My experience with CSV import on a shared hosting server shows an import speed of 30 items per minute.
I envy your super-fast import speed. :-)
When thinking about the performance, look at the number of columns in the CSV file, and the number and size of files associated with each item.
How many columns do you have in the CSV file that correspond to an element-texts value?
Each one represents an insert of one row into the "element_texts" table related to the one row added to the items table for each item.
25 attributes per item leads to 26 SQL insert statements per row to register the item attributes.
Have some tags? Add an SQL insert into the "tags" table and an SQL insert into the "record-tags" table for each tag value related to the item.
Have a file, or files? Add an SQL insert into the "files" table for each file.
How big and how many files are associated with each item?
Each file entry requires getting the file by URL via HTTP protocol and pulling the file into a temp folder on the Omeka server.
How fast is the server at the URL that feeds up the file?
How fast is the network between the source server and your Omeka server?
On the Omeka machine, after it is fetched via URL, the file is copied from the temp folder to the "original" folder within the Omeka area.
ImageMagick is then run against the original file to create the derivative files.
Creating each derivative file requires a read of the original file, processing (which might be CPU bound), and write of the new derivative file.
This is a lot of I/O at the file system level.
I have not done any serious analysis of the performance of the process but I would predict that the entire import process is I/O bound at the file system, and is also bound by the single threading of the database insert operations, which must update indexes as each row is added, as well as "parse and prepare" each similar SQL insert statement as if it were completely new. The wait for associated files to be pulled in by URL via HTTP is also a step that is fixed and relatively large for each file for each item.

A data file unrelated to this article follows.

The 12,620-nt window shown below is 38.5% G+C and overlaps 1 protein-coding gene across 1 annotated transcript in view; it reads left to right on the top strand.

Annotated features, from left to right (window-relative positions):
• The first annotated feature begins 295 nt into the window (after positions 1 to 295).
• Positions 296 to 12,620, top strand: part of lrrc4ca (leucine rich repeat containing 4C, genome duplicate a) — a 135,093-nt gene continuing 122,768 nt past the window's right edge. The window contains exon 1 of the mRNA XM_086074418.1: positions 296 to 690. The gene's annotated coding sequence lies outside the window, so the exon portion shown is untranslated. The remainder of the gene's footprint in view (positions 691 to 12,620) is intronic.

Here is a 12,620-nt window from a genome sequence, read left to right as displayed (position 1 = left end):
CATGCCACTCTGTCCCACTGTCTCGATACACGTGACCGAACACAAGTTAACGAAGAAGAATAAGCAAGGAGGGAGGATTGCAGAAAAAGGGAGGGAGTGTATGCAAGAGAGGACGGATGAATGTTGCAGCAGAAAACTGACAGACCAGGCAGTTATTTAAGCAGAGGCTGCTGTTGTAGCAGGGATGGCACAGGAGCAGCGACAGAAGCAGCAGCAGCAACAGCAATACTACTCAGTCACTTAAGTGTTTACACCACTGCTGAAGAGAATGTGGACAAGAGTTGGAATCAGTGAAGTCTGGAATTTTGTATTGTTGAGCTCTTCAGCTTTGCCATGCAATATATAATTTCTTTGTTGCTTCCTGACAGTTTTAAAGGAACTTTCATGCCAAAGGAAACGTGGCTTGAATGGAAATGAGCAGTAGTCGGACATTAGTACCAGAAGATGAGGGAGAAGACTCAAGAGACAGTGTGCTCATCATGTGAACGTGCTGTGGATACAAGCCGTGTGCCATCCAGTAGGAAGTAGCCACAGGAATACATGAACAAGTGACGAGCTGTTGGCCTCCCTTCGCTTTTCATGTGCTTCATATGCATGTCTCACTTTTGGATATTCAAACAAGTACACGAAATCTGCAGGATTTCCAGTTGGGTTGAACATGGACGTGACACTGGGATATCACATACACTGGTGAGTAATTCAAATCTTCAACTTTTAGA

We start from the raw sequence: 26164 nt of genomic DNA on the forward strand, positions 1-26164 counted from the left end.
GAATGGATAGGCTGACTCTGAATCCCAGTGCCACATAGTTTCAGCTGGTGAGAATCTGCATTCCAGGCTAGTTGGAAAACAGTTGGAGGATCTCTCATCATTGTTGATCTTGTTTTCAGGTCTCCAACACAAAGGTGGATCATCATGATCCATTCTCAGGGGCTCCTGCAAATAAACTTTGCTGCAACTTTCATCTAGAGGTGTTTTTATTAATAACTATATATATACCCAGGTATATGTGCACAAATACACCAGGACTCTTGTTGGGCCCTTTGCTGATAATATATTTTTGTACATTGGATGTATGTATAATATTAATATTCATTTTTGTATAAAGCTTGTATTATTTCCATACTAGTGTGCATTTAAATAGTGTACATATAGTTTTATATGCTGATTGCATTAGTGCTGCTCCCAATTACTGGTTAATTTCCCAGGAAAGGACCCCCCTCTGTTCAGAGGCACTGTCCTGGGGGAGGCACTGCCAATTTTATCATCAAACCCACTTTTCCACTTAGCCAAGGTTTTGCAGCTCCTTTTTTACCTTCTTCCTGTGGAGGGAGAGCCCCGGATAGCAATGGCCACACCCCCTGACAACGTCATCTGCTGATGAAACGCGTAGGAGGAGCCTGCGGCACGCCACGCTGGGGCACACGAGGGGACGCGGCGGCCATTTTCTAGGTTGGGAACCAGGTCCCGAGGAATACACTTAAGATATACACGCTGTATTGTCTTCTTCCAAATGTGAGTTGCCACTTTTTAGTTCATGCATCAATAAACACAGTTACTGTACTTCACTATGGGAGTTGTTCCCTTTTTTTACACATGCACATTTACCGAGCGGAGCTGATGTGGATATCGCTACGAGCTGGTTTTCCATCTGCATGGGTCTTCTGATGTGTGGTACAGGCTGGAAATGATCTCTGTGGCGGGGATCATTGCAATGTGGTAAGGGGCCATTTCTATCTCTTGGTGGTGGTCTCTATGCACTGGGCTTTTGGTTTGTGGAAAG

Consider that an emulation of the needed work can be built to to explore faster alternatives. The emulation would do the rough SQL and I/O operations with built in values, just to measure duration for each step. How much is the database bottleneck contributing to the duration? How much is importing and creation of derivative files? Both these questions should be answered clearly before fixing anything. An emulation can try out new techniques to see how durations might change before doing a fix. This allows for knowing how to do the fix and what to expect when it is fixed.
I doubt that any of the work done by Omeka code to parse the CSV file and to prep for the inserts and file processing add much time to the total duration. Are you seeing any evidence that the process is CPU bound (long process-ready-to-run queues) or memory bound (large number of paging events)?
Working with the huge dataset you have is going to lead you into looking hard at database bottlenecks and file system bottlenecks. Your use case may lead you to invent a whole new way to do batch input into Omeka that converts a CSV file into optimized SQL insert statements. And perhaps those SQL statements are run as native MySQL statements outside of Omeka. Having that new system for doing batch import would be a great thing to have exist.
It takes someone with your order of magnitude of items to be motivated to solve the problem. My 6,000 items is a slow import but not so slow that I am motivated to do the work to have it to speed up. (Although I would prefer to have a faster way.) Also in the local case, the item definitions changes will slow down soon and stop. The cost of the slow inserts will go away shortly, so in total it is much less than the cost of writing a new import system.